MOLDING METHOD

We have two main mold designs. The more common one is an “open mold” -- a process in which rubber is sandwiched between two (or more) matching open molds. Alternatively, using the “ejection mold” incorporates multiple layers of molds to manufacture products of more complicated design, such as those involving big undercuts. As the name suggests, the ejection mold facilitates the separation process.

It allows the intricate structures to be released from the molds

both quickly and without damage.

When it comes to interior design, every mold necessitates careful planning. Details such as determining the upper/lower parting lines, placement of air vents, and positioning of overflow grooves and cavities demand a scrupulous, methodical approach.

There are three general categories of molding processes:

Compression Molding

Compression molding involves laying a material directly in the base mold then closing and compressing the molds using a press machine. After the rubber has filled the cavity and been cured, the molds are opened and the final product is taken out. This is the most commonly selected process by our clients due it being cost-effective, straightforward, and low in material waste.

Transfer Molding

While transfer molding resembles compression molding in its use of the pressing mechanism, the material is not manually applied into the cavity. Instead, it is placed in a pot where a plunger forces the rubber through a passage into the empty mold. Although transfer molding can cause bigger material loss and be more expensive due to its intricate mold layouts, this technique is ideal for products requiring high precision, uniform dimensions, smooth finish, and reduced parting lines.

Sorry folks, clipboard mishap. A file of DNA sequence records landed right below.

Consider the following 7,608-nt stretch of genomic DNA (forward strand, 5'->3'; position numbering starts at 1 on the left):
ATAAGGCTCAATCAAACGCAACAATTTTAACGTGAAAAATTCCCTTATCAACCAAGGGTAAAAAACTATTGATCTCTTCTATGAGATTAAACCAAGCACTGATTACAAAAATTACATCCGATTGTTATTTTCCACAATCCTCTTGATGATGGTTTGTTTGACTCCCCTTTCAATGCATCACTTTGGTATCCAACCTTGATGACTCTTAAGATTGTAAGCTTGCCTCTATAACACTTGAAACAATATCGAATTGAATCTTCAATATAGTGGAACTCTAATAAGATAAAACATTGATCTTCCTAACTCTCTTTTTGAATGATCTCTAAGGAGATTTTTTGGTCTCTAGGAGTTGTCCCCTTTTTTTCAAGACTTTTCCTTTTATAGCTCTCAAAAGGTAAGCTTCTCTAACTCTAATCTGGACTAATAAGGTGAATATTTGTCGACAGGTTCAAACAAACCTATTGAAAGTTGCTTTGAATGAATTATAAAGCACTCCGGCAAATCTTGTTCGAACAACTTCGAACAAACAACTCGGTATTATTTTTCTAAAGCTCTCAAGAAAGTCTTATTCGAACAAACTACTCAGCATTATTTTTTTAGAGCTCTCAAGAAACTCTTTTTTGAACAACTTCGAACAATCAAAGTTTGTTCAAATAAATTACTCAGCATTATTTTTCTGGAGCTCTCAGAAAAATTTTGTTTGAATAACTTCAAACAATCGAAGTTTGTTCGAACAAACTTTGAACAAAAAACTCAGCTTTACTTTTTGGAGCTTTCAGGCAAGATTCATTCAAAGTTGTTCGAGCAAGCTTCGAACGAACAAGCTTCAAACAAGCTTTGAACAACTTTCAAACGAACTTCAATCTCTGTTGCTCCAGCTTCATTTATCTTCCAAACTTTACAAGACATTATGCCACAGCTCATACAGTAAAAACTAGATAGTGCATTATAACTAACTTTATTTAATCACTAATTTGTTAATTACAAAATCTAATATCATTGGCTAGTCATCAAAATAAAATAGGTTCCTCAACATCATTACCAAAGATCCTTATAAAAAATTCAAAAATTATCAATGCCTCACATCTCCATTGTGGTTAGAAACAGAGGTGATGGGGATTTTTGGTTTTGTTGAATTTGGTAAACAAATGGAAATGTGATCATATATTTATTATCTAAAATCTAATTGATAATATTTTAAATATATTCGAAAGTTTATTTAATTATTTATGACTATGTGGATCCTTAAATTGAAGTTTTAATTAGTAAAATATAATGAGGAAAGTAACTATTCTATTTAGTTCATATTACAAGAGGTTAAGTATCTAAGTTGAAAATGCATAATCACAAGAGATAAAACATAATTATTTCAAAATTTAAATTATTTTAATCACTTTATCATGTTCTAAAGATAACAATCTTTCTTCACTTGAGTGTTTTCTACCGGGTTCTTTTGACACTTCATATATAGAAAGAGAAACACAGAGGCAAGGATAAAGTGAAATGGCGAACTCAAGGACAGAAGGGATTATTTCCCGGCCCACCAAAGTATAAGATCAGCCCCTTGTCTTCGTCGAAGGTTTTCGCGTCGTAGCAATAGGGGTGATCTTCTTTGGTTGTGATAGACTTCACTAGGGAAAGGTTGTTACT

Injection Molding

Injection molding is unique because it involves a preset amount of rubber automatically being fed into the press machine. Though the most expensive, injection molding also has particular strengths that can make it the best choice. For example, injection molding is favoured for products requiring great delicacy, minimal exposure to contaminants, and rapid production in high volumes.

Each molding process has features that may make it more suitable for certain types of products but there is no set formula that dictates what is best. Rather, GEM carefully and extensively reviews all the options before making a decision. Just some of the many factors taken into consideration are: the clients’ preferred machine type, tolerance level in quality, production size, mold price, expected price of the product, and any elements particular to the product itself. Numerous trials are performed as we consult not only our expertise but also the client’s goals. Only then does GEM recommend the method that would best fit the client’s desired results.